Policy ForumClimate Change

Equity and Greenhouse Gas Responsibility

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Science  29 Sep 2000:
Vol. 289, Issue 5488, pp. 2287
DOI: 10.1126/science.289.5488.2287

Under the Kyoto Protocol, industrialized nations have approved commitments to reduce greenhouse gas (GHG) emissions. These commitments apply only to developed nations, reflecting the international consensus that the industrialized countries should take the lead in mitigating climate change.

The U.S. government has made ratification of the Kyoto Protocol conditional on “meaningful participation” by developing nations in mitigating GHG emissions. By imposing this requirement before the long-term equity concerns of developing countries are adequately addressed, the United States may effectively block the implementation of the protocol. Developing countries cannot reasonably be expected to restrict their future emissions without being assured of a fair allocation scheme that will not impair their ability to develop. We argue for the long-term allocation of emissions based on equal rights to the atmospheric commons for every individual (per capita) as a solution to this impasse (1, 2).

Today, global carbon emissions average about 1 metric ton per year (tC/year) per person. U.S. per capita emissions exceed 5 tC/year, and Japan and Western European nations emit 2 to 5 tC/year per capita (3). In comparison, per capita emissions are about 0.6 tC/year in the developing world, and more than 50 developing countries have emissions under 0.2 tC/year. Yet, in order to prevent atmospheric GHG levels from exceeding twice the preindustrial levels, average worldwide emissions must be stabilized at levels below 0.3 tC/year per capita for a future world population anticipated to stabilize near 10 billion people (4).

The Kyoto Protocol assigned emissions caps to the industrialized countries based on their 1990 emissions levels (a “grandfather clause”). By basing future emissions caps on past levels, the protocol rewards historically high emitters and penalizes low emitters (5). A fair long-term agreement will require a transition to limits based on equal per capita emissions (6).

A per capita allocation can work because it is simple. Most of the alternatives under consideration blend past emissions with analysis of outcomes. They assume that the consequences of climate change for different nations, as well as their abilities to ameliorate or adapt, can be understood in advance.

A long-term agreement based on historical levels would allow higher emitters to impose environmental damages, potentially large, on other countries, in violation of the widely accepted “polluter pays” principle. This imposition directly contravenes international environmental law.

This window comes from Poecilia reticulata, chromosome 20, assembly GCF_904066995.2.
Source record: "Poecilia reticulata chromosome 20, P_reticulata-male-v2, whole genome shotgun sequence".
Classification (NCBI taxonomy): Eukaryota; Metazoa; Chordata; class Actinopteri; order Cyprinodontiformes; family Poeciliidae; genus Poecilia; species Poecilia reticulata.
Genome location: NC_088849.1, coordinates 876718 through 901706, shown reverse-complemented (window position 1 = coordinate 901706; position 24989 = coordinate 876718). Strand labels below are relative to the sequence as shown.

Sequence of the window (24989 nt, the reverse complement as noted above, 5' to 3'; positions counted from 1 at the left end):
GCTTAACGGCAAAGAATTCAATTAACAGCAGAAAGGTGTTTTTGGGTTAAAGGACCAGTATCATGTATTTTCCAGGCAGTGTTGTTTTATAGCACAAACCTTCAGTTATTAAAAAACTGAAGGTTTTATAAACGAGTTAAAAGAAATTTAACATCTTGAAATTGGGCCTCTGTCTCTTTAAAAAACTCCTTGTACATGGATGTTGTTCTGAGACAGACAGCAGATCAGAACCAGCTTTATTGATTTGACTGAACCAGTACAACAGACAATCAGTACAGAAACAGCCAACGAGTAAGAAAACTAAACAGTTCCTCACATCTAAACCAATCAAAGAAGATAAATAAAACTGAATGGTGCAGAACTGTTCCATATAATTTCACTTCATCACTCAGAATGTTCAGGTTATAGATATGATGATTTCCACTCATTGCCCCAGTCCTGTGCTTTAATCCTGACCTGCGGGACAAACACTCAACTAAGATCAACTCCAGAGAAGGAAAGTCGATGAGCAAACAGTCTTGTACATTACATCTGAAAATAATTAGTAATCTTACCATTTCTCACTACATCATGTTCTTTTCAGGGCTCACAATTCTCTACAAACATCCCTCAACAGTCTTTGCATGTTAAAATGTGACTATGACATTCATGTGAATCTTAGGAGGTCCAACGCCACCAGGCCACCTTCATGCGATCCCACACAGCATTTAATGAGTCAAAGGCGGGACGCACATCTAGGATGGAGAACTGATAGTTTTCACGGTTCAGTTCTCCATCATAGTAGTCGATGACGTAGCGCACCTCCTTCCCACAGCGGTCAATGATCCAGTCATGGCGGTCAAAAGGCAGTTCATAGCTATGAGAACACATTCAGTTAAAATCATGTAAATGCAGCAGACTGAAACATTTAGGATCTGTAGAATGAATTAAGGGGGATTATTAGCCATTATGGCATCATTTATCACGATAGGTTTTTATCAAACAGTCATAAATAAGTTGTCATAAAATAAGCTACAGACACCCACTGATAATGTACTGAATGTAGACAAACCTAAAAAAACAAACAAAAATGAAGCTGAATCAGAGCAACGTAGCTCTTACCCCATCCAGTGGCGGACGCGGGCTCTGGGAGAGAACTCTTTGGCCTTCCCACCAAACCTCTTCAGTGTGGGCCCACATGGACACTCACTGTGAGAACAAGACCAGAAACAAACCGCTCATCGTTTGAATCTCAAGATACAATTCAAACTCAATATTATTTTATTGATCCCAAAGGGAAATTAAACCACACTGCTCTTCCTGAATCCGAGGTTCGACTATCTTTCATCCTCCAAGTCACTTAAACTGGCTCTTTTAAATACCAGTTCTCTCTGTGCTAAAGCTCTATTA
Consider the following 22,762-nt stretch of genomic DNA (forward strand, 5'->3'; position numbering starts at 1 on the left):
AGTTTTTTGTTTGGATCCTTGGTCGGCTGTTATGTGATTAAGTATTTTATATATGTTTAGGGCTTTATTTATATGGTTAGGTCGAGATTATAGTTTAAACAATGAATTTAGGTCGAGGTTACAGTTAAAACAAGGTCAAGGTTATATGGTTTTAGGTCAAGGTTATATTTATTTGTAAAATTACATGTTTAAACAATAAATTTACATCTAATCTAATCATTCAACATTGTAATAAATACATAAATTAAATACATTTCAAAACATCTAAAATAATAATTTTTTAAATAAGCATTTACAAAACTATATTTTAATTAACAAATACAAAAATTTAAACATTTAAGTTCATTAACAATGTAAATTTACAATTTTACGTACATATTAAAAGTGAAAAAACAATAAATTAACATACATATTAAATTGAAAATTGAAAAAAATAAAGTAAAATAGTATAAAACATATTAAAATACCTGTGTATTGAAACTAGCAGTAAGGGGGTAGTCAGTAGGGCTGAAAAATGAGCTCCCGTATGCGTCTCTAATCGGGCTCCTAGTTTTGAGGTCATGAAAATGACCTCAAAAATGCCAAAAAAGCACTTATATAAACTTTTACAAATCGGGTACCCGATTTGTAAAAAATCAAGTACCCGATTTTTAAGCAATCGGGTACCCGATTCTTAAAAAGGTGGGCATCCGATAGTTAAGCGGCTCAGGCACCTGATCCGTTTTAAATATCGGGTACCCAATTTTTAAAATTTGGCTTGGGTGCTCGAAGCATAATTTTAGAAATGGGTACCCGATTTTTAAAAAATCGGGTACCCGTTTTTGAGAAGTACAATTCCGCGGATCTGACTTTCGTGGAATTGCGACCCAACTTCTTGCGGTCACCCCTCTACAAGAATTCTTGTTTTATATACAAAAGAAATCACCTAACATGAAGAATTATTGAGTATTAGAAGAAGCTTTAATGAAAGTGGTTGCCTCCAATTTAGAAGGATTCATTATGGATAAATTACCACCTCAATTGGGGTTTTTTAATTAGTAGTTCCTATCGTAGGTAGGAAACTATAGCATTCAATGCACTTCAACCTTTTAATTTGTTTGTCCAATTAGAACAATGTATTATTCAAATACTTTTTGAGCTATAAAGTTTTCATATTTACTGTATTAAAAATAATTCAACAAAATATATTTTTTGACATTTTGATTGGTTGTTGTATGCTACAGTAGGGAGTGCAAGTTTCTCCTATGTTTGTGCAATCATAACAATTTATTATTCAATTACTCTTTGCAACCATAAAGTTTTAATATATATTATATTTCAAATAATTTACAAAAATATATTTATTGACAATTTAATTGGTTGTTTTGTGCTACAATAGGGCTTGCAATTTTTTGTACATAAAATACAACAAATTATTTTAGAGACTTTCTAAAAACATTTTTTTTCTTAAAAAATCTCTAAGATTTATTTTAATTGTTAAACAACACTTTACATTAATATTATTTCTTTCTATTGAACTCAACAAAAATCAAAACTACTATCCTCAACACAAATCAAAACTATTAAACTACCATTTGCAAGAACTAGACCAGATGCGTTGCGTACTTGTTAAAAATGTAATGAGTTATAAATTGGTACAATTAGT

Ethically, disparate claims to common resources are difficult to justify. The concept that all people have equal rights is a fundamental principle of many modern ethical and legal codes. This concept of equal rights is especially relevant for common pool resources that exist outside the legal control of individuals or nation states. For example, the United Nations (U.N.) Convention on the Law of the Sea requires common ownership of deep-sea resources for the benefit of all humanity.

An important precedent is that governments have adopted egalitarian principles in allocating resource rights even in cases where there were large preexisting claims. For example, the Public Trust Doctrine, a powerful part of Anglo-American common law, ensures access to inland water resources based on egalitarian principles (7). In addition, the acid rain title of the U.S. Clean Air Act Amendments of 1990 allocated emissions according to egalitarian rules (8). The long-term per capita allocation of emission rights that we propose would build on these precedents.

Criticisms of a per capita allocation plan are that it is not politically realistic, as it implies transfers of resources from current high to low emitters, and that it would encourage population growth. The latter concern can be addressed by choosing a fixed base-year population or by determining a population baseline incorporating reasonable declines in population growth rates (1, 6). As to the first objection, agreements sustaining unequal emissions levels are not realistic either, because developing countries are unlikely to accept permanent restrictions on per capita emissions levels lower than those of industrialized nations. Further, institutionalizing inequity is a poor basis of cooperation. Equal per capita emissions represent a compromise limiting the liability of the industrialized nations for their cumulative emissions, without permanently accepting existing inequalities (9). A phase-in period would be needed in which the diverse situations and emission levels of different countries are recognized (10).

Two goals of the upcoming sixth Conference of the Parties to the U.N. Framework Convention on Climate Change are to provide a political deadline to trigger ratification of the treaty by industrialized nations and to motivate significant action by developing countries toward the convention's objectives. Adoption of the principle of equal per capita emissions rights could help resolve the objections of both developed and developing countries and ease the path for the community of nations to implement the Kyoto Protocol.

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